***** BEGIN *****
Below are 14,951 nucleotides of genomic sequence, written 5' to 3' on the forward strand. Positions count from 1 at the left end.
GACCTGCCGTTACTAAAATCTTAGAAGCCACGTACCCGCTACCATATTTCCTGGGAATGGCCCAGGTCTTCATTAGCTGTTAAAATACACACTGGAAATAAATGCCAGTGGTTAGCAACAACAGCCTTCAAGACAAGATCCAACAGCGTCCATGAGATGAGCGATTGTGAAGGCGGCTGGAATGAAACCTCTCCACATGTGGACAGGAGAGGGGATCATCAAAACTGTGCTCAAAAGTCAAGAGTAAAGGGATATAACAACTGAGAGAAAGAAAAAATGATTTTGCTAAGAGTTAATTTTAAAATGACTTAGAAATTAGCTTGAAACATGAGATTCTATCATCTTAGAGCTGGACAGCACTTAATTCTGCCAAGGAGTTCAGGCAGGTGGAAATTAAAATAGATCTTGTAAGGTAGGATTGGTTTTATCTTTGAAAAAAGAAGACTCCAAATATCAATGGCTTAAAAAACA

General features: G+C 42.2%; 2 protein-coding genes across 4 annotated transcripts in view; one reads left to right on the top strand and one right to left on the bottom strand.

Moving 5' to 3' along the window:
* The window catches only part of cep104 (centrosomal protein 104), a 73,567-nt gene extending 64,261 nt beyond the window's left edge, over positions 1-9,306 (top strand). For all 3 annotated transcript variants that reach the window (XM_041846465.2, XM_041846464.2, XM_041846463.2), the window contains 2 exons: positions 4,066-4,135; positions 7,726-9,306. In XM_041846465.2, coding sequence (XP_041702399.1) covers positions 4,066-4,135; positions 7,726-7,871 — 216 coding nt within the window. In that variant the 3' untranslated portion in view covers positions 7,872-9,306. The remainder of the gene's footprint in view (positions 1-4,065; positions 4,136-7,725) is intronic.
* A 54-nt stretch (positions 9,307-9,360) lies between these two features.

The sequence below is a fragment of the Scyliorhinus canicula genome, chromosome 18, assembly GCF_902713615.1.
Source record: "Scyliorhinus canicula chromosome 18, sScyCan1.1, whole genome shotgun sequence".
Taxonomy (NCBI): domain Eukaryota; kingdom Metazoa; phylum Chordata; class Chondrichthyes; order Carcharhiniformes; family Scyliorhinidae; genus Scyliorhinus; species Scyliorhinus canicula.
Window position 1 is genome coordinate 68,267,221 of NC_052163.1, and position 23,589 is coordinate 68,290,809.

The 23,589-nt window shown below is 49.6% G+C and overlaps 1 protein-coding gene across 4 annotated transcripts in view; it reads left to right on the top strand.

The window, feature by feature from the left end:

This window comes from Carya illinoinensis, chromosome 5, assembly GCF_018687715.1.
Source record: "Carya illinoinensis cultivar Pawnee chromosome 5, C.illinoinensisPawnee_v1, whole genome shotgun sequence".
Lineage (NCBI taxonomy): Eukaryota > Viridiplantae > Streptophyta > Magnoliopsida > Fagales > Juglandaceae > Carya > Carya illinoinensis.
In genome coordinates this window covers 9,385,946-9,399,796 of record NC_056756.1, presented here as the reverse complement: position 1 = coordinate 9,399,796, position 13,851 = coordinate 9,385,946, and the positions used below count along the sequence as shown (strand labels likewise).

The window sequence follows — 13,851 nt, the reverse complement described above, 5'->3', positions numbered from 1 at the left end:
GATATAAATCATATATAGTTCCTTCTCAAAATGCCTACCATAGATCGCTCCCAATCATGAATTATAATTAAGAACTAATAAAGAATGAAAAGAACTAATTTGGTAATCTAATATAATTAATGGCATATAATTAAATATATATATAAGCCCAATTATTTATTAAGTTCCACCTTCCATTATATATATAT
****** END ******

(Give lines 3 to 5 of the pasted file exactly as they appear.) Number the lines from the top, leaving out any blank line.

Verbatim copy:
General features: G+C 42.2%; 2 protein-coding genes across 4 annotated transcripts in view; one reads left to right on the top strand and one right to left on the bottom strand.

Moving 5' to 3' along the window:
* The window catches only part of cep104 (centrosomal protein 104), a 73,567-nt gene extending 64,261 nt beyond the window's left edge, over positions 1-9,306 (top strand). For all 3 annotated transcript variants that reach the window (XM_041846465.2, XM_041846464.2, XM_041846463.2), the window contains 2 exons: positions 4,066-4,135; positions 7,726-9,306. In XM_041846465.2, coding sequence (XP_041702399.1) covers positions 4,066-4,135; positions 7,726-7,871 — 216 coding nt within the window. In that variant the 3' untranslated portion in view covers positions 7,872-9,306. The remainder of the gene's footprint in view (positions 1-4,065; positions 4,136-7,725) is intronic.